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Those with higher psoriasis severity was associated with a higher improvement in anxiety/depression at the second timepoint.
A team, led by Gloria-Beatrice Wintermann, Department of Psychotherapy and Psychosomatic Medicine, Faculty of Medicine, Technische Universität Dresden, examined the impact of disease severity, health-related quality of life, and psychosocial stress on anxiety/depression for patients with moderate to severe psoriasis.
Mental comorbidities are common among patients with psoriasis, may additionally affect the therapy outcome. However, it is not currently whether the disease severity, psychosocial stress, or health-related quality of life are factors for the manifestation of anxiety or depression and vice versa in patients with psoriasis.
“The interplay between these variables during the dermatological treatment of psoriasis remains to be elucidated in order to initiate appropriate psychological interventions and to identify patients at risk for comorbid anxiety/depression,” the authors wrote.
In the prospective cohort study, the investigators examined patients with psoriasis during dermatological treatment before and about 3 months following the beginning of a new treatment episode. Most cases were by means of systemic therapy.
The investigators analyzed the data using Bivariate Larent Change Score Models and mediator analyses. They utilized patient-reported outcome measures to assess patients, including Hospital Anxiety and Depression Scale/HADS, Perceived Stress Scale/PSS, Childhood Trauma Questionnaire/CTQ, Dermatology Life Quality Index-DLQI, Body Surface Area-BSA at both study timepoints.
The study included patients with psoriasis with a median age of 53.7 years and a median BSA of 18.0. Patients with complete data on HADS and DLQI were included in the study.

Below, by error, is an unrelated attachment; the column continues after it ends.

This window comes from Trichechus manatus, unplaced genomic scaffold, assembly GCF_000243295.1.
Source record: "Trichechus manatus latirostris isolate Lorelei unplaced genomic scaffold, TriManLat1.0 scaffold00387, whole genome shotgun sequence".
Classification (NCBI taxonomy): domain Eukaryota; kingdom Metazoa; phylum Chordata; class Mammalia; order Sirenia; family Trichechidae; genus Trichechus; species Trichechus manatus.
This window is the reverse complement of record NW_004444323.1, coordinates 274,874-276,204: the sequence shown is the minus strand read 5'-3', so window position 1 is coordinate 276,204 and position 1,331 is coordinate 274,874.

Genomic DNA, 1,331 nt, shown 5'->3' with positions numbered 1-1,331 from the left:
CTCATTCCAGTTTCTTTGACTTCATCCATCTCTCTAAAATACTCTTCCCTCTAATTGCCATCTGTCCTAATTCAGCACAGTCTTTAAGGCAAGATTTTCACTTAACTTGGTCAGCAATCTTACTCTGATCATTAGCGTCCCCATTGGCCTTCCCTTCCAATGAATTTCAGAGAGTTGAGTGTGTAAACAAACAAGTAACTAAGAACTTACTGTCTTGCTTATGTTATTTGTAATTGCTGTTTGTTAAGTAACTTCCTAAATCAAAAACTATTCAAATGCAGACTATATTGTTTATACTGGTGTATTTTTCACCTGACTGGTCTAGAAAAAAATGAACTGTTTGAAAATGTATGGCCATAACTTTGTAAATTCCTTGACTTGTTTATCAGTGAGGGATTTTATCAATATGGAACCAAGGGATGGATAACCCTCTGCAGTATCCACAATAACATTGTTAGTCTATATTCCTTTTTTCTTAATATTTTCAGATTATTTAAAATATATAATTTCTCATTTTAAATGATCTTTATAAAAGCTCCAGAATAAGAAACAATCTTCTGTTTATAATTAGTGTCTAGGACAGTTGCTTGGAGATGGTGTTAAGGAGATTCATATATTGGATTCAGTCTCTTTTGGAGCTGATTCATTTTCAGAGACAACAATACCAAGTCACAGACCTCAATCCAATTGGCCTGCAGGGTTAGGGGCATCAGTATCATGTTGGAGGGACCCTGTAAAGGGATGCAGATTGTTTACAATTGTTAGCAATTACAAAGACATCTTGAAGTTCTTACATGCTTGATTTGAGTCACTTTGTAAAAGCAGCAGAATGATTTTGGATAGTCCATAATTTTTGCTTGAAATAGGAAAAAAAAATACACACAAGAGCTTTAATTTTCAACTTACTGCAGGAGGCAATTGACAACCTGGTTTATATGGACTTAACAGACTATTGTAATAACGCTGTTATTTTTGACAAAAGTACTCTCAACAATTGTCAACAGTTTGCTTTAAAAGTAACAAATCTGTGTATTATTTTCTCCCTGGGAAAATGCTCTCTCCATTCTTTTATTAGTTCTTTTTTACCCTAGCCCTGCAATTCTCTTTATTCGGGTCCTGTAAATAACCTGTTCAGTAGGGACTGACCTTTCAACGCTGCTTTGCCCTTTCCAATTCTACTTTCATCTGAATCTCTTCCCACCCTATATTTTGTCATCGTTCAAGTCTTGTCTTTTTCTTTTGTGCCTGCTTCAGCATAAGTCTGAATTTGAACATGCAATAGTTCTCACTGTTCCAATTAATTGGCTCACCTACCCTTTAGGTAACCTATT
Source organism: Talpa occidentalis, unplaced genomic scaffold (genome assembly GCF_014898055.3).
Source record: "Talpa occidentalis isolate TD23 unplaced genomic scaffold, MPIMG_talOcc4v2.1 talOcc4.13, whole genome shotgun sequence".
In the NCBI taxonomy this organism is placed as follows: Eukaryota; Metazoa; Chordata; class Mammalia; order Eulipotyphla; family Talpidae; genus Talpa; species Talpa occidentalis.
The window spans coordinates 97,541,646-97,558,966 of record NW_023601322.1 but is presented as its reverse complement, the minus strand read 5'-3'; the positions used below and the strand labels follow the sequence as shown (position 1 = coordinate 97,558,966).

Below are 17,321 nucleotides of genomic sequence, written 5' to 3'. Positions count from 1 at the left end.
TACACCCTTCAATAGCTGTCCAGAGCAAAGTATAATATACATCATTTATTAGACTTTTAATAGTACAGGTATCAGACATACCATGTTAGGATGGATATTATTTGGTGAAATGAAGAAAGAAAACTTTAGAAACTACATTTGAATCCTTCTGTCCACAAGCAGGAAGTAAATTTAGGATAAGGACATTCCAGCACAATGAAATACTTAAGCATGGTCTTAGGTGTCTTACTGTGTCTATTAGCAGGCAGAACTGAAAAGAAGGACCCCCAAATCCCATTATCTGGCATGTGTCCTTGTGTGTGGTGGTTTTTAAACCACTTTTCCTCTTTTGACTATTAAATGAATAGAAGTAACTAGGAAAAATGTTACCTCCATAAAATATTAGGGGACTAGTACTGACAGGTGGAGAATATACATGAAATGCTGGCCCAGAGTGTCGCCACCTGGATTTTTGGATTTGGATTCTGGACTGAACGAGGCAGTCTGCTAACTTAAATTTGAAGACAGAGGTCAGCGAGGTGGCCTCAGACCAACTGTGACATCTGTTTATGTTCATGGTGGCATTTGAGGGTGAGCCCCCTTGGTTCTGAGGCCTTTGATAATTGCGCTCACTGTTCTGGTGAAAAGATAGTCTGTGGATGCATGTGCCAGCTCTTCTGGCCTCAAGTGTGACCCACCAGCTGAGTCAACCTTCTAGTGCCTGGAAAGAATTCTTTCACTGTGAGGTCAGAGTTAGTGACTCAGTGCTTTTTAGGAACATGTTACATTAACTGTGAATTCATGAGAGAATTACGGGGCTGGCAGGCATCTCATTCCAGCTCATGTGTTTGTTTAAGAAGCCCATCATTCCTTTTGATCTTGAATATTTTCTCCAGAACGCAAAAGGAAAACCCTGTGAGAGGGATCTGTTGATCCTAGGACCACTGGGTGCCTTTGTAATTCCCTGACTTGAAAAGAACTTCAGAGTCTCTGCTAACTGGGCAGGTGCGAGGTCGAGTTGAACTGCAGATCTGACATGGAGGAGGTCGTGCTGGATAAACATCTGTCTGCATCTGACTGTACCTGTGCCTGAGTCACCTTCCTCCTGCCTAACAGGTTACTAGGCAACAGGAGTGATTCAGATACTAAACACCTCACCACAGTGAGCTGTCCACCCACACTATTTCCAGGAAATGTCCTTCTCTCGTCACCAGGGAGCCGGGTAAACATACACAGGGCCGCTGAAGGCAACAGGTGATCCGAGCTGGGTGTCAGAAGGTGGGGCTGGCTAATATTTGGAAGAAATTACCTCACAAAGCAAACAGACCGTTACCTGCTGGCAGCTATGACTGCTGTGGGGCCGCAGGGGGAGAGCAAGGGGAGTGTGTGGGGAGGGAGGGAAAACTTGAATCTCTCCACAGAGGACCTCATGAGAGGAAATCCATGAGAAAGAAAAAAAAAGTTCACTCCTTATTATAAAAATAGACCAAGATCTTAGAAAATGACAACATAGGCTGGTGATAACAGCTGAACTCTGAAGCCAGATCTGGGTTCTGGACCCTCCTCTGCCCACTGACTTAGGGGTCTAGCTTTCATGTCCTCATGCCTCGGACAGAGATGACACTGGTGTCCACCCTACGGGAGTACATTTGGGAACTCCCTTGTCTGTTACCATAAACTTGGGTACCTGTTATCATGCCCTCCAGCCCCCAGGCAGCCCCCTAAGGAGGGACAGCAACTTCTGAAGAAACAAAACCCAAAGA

The results show a higher anxiety/depression at the first assessment was linked to a lower improvement in psoriasis severity in the course of the dermatological treatment (γBSA = 0.50, P <0.001).
After analyzing subgroups of patients with psoriasis with low/high CTQ scores, anxiety/depression at the first time point had no impact on the change in psoriasis severity.
However, only by tendency, in CTQ subgroups, those with higher psoriasis severity was associated with a higher improvement in anxiety/depression at the second timepoint (low/high CTQ, γHADS = −0.16/−0.15, P = 0.08).
There was also an improvement in the health-related quality life that was positively associated with an improvement in anxiety/depression (Pearson's r = 0.49, P = 0.02). with a reduction of acute psychosocial stress as the decisive factor, mediating the association (β = 0.20; t [2,60] = 1.87; P = 0.07, 95% confidence interval [CI], −0.01 to 0.41).
“The results allude, that the initial severity of anxiety/depression may presumably have an impact on the treatment outcome in the total group,” the authors wrote. “In contrast, analyzing subgroups of patients with high/low childhood trauma, the impact of the initial disease severity on the course of anxiety/depression after a switch to a new dermatological treatment could not be conclusively ruled out.”
One of the limitations of the is that the latent change score modelling had a small sample size.
“A common aetiopathological mechanism for psoriasis and anxiety/depression might be assumed with impact of dermatological treatment on both,” the authors wrote. “The change in perceived stress seems to play an important role in the manifestation of anxiety/depression, substantiating the need for adequate stress management in patients with increased psychosocial stress during their dermatological treatment.”
Wintermann, G., Bierling, A. L., Peters, E. M., Abraham, S., Beissert, S., & Weidner, K. (2023). Psychosocial stress affects the change of mental distress under dermatological treatment—a prospective cohort study in patients with psoriasis. Stress and Health. https://doi.org/10.1002/smi.3263